Increased erosion rates following the onset of Pleistocene periglaciation at Bear Meadows, Pennsylvania, USA
Direct measurements of erosion response to past climate change are scarce, but mid-latitude landscapes enable studying how cold periods altered erosion processes and rates beyond glacial margins. To determine hillslope responses to periglaciation, we measured bulk geochemistry and cosmogenic 10Be and 26Al concentrations in colluvium and weathered bedrock from an 18 m core from Bear Meadows, Pennsylvania, ~100 km south of maximum glacial extent. Using core lithology, cosmogenic nuclide concentrations, and regional 10Be erosion rates, we show that the onset of 100-kyr glacial cycles at the Mid-Pleistocene Transition (1.2–0.7 Ma) instigated multiple periglacial episodes in central Appalachia and a sustained increase in erosion rates compared to the relatively warmer Neogene. Our results show the relative efficiency of periglacial versus temperate erosion processes and highlight the pervasive Pleistocene periglacial erosion signature preserved in the 10Be inventory of surface sediments in the slowly eroding landscapes of the Mid-Atlantic USA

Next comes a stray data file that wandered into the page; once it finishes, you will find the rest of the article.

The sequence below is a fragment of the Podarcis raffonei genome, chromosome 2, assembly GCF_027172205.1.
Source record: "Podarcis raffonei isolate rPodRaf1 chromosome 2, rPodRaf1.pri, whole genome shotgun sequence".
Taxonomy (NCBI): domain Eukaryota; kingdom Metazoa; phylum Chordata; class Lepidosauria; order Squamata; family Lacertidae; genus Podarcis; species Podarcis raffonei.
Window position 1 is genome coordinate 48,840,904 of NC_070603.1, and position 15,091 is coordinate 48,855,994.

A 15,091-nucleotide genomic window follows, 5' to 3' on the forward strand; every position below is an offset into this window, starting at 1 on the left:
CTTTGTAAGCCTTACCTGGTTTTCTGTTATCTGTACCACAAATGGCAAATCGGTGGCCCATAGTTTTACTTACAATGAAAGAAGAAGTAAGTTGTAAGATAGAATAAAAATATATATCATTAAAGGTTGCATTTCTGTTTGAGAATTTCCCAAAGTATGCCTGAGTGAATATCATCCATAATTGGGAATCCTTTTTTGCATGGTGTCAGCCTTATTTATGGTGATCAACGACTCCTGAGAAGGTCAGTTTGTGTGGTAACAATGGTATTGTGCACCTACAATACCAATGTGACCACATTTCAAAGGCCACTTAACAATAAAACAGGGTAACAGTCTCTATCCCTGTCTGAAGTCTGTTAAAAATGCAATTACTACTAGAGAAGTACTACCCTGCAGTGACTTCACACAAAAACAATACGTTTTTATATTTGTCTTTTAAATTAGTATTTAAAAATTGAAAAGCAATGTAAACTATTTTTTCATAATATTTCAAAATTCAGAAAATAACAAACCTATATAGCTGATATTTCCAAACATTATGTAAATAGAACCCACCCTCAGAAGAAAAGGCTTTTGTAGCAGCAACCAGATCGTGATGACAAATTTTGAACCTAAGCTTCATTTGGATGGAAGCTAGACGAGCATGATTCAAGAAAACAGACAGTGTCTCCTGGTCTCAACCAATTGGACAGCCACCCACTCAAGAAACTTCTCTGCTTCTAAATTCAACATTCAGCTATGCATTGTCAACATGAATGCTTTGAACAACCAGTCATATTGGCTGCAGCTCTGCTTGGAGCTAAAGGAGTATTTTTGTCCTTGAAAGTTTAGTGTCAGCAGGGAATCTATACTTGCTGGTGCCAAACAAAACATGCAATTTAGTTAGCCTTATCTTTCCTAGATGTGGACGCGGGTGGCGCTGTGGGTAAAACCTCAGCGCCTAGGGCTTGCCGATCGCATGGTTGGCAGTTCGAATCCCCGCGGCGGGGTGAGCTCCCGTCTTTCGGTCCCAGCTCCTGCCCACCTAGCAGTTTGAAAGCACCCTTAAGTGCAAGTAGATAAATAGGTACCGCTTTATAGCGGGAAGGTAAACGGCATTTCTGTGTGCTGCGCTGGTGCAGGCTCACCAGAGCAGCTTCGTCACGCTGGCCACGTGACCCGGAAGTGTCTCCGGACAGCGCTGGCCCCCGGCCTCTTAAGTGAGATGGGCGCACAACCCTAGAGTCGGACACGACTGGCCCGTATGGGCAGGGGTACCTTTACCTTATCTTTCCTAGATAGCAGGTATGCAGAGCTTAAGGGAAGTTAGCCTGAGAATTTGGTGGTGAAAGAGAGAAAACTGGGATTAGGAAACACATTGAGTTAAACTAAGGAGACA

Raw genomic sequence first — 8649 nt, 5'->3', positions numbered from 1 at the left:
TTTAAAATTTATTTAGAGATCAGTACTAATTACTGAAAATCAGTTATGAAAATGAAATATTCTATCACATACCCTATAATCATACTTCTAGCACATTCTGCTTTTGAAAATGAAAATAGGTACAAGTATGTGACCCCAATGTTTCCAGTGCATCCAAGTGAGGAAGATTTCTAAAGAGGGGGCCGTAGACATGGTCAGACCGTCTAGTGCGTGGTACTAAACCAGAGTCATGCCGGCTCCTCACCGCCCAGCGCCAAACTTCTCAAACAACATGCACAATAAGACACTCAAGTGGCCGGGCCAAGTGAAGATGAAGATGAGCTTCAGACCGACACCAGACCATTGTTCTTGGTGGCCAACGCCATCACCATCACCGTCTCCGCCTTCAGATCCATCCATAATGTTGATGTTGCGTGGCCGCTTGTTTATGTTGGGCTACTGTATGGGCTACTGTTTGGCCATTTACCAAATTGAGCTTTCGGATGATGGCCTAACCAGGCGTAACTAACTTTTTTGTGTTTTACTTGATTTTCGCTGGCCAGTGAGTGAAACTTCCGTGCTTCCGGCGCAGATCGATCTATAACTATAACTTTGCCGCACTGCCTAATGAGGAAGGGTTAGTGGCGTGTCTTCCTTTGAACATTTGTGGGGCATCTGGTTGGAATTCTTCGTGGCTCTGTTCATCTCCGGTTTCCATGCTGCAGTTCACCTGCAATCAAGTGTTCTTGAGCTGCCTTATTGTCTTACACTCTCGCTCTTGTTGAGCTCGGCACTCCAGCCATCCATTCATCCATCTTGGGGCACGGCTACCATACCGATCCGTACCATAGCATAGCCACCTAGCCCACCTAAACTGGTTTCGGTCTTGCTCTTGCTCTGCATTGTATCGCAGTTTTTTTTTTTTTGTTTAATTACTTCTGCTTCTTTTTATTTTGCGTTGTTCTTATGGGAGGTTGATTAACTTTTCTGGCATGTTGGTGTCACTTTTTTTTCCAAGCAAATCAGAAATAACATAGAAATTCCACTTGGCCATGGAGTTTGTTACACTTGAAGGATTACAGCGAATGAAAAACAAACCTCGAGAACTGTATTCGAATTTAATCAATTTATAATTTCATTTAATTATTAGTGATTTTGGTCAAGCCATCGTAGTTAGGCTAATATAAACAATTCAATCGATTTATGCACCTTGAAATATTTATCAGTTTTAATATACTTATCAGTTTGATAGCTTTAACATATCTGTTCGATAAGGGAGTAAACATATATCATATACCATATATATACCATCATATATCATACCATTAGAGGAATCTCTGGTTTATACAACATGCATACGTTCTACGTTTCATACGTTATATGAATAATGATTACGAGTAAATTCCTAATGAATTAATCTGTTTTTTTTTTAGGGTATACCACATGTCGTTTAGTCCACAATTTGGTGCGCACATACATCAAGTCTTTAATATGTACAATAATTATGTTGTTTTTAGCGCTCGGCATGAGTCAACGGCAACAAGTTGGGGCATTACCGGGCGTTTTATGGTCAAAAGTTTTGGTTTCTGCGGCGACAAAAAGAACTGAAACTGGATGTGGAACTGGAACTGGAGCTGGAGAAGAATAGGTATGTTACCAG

|Work Title||Increased erosion rates following the onset of Pleistocene periglaciation at Bear Meadows, Pennsylvania, USA|
|License||CC0 1.0 (Public Domain Dedication)|
|Publication Date||August 2021|
|Deposited||September 03, 2021|
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